Our beloved Congress, having spent the last year or so steadfastly ignoring reports from the FCC regarding potential problems with the upcoming digital television transition, has finally decided to do a 180 and delay the mandatory transition date at a point so late in the process as to invite unmitigated chaos.
I’ll gladly concede that Congress needed to fix the accounting rules that made the converter box coupon program “run out of money” (on paper at least) but fixing those rules easily could have been done anytime over the last year (when Congress was doing exactly nothing worthwhile that I can remember) without any impact on the transition date. Instead, now we have a situation where a billion-dollar public education campaign—still ongoing as of today—that has been drilling into Americans’ skulls the date “February 17, 2009” for months will be rendered moot because a small percentage of the population can’t find it in their annual budgets to find $50 for a box to make their TVs still work and can’t plan ahead enough to get a coupon to shave that down to $10.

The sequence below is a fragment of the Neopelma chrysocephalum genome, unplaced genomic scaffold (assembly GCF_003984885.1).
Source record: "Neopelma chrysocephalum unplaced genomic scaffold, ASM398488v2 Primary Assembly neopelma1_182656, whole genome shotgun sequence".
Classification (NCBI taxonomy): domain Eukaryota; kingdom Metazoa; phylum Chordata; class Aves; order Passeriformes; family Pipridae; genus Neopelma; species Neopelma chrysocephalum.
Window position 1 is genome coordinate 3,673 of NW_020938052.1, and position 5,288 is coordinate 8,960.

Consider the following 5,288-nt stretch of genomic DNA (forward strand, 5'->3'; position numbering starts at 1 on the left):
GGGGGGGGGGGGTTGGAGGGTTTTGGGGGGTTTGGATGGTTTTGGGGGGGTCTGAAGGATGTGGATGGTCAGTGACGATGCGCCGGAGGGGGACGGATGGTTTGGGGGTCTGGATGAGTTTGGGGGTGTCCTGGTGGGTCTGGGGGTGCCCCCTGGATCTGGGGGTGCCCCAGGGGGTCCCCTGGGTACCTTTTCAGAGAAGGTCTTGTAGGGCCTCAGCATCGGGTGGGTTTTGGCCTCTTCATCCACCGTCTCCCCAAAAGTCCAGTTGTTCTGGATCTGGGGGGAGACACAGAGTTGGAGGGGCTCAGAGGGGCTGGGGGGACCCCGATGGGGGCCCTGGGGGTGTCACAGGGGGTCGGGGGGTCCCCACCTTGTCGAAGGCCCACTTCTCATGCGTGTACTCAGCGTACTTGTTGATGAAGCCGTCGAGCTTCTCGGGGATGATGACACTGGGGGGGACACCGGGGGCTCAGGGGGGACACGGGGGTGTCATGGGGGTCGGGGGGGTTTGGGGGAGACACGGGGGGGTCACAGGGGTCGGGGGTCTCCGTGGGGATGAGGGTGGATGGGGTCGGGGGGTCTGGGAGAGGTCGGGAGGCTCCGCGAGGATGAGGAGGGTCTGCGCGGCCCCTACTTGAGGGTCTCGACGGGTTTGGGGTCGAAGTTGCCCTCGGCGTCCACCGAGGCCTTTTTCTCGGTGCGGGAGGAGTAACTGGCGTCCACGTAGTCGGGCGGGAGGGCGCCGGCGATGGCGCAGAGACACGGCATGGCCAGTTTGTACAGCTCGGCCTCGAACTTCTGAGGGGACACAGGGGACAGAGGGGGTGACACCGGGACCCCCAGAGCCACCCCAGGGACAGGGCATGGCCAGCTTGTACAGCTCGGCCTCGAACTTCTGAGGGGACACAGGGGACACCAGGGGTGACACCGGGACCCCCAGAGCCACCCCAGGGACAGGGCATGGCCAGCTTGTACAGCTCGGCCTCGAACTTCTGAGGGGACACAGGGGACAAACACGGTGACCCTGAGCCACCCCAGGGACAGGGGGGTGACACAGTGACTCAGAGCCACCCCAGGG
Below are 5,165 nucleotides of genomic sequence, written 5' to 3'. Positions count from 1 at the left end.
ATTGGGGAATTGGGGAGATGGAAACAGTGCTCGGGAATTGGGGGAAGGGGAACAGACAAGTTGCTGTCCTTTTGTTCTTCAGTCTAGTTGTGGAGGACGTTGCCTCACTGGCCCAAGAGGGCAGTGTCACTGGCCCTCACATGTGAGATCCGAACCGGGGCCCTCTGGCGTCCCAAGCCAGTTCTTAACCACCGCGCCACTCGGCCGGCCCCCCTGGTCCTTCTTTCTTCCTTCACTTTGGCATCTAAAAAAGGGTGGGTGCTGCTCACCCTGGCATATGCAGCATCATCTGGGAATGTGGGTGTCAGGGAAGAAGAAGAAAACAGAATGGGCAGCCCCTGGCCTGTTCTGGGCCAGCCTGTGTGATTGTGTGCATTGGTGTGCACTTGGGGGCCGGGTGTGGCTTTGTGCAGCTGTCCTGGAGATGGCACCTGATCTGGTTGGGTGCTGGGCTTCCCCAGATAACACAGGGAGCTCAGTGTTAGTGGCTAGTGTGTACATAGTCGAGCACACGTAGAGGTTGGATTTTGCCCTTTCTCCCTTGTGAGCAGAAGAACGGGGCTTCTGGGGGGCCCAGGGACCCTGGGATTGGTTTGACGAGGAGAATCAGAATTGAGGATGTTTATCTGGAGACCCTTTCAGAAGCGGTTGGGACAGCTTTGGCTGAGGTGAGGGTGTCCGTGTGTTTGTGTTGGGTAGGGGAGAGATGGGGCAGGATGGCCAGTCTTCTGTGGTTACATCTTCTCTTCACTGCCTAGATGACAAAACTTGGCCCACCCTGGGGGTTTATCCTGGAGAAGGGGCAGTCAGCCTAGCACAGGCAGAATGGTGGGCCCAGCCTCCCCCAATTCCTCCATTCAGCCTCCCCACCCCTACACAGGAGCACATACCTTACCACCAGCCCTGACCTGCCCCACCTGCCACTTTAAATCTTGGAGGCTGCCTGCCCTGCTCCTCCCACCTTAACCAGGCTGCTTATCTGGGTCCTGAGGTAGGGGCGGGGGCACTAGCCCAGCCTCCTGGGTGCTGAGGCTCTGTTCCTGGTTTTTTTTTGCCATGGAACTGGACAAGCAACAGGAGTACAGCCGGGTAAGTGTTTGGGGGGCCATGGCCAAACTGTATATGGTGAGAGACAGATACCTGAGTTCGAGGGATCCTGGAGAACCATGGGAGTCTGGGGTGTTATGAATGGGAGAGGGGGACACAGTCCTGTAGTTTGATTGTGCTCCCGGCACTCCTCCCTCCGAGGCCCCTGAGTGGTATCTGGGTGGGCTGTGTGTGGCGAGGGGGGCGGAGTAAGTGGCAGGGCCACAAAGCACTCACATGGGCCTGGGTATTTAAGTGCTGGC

The best part of this bill, however, is that it’s going to create a 120-day “half-transition” period during which some stations will switch off their analog signals and some won’t. So the folks without boxes are still at least partially screwed, since there’s a good chance they will need the boxes anyway on the 17th, and folks with a box or a digital TV will get to play the fun game of “make the TV rescan for channels” every time over the next few months a local station decides it’s had enough of spending $20k/month broadcasting its analog signal and goes digital on its own whim.
At least there are some winners. The cable and satellite industries must be loving every single minute of this nonsense.